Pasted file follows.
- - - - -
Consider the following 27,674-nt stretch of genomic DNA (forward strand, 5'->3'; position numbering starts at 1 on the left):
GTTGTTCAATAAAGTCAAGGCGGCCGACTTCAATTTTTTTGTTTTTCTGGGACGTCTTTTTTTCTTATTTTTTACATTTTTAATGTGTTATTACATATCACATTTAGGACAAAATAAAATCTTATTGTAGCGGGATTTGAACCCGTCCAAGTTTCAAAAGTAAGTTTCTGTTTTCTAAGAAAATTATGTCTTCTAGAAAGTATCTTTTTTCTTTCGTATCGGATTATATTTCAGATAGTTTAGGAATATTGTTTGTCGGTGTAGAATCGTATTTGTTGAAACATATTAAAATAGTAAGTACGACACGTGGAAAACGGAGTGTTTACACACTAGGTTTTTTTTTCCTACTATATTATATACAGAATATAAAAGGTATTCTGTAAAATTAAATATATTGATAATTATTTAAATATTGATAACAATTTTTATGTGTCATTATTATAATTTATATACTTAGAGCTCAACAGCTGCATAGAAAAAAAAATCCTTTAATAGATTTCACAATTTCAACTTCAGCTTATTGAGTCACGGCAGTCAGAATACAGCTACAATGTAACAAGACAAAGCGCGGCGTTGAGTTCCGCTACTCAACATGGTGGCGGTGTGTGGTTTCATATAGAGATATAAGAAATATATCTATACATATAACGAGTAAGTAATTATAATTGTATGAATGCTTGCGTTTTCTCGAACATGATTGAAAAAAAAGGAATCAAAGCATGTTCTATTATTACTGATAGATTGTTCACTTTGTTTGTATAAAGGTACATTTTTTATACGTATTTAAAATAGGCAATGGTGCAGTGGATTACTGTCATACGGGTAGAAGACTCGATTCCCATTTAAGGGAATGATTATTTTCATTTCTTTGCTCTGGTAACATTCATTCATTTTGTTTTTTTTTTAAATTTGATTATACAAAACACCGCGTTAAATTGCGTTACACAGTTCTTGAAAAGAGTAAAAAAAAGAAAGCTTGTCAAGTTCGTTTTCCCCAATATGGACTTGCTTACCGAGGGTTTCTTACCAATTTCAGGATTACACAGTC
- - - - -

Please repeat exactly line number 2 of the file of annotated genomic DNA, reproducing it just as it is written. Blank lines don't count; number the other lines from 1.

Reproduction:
GTTGTTCAATAAAGTCAAGGCGGCCGACTTCAATTTTTTTGTTTTTCTGGGACGTCTTTTTTTCTTATTTTTTACATTTTTAATGTGTTATTACATATCACATTTAGGACAAAATAAAATCTTATTGTAGCGGGATTTGAACCCGTCCAAGTTTCAAAAGTAAGTTTCTGTTTTCTAAGAAAATTATGTCTTCTAGAAAGTATCTTTTTTCTTTCGTATCGGATTATATTTCAGATAGTTTAGGAATATTGTTTGTCGGTGTAGAATCGTATTTGTTGAAACATATTAAAATAGTAAGTACGACACGTGGAAAACGGAGTGTTTACACACTAGGTTTTTTTTTCCTACTATATTATATACAGAATATAAAAGGTATTCTGTAAAATTAAATATATTGATAATTATTTAAATATTGATAACAATTTTTATGTGTCATTATTATAATTTATATACTTAGAGCTCAACAGCTGCATAGAAAAAAAAATCCTTTAATAGATTTCACAATTTCAACTTCAGCTTATTGAGTCACGGCAGTCAGAATACAGCTACAATGTAACAAGACAAAGCGCGGCGTTGAGTTCCGCTACTCAACATGGTGGCGGTGTGTGGTTTCATATAGAGATATAAGAAATATATCTATACATATAACGAGTAAGTAATTATAATTGTATGAATGCTTGCGTTTTCTCGAACATGATTGAAAAAAAAGGAATCAAAGCATGTTCTATTATTACTGATAGATTGTTCACTTTGTTTGTATAAAGGTACATTTTTTATACGTATTTAAAATAGGCAATGGTGCAGTGGATTACTGTCATACGGGTAGAAGACTCGATTCCCATTTAAGGGAATGATTATTTTCATTTCTTTGCTCTGGTAACATTCATTCATTTTGTTTTTTTTTTAAATTTGATTATACAAAACACCGCGTTAAATTGCGTTACACAGTTCTTGAAAAGAGTAAAAAAAAGAAAGCTTGTCAAGTTCGTTTTCCCCAATATGGACTTGCTTACCGAGGGTTTCTTACCAATTTCAGGATTACACAGTC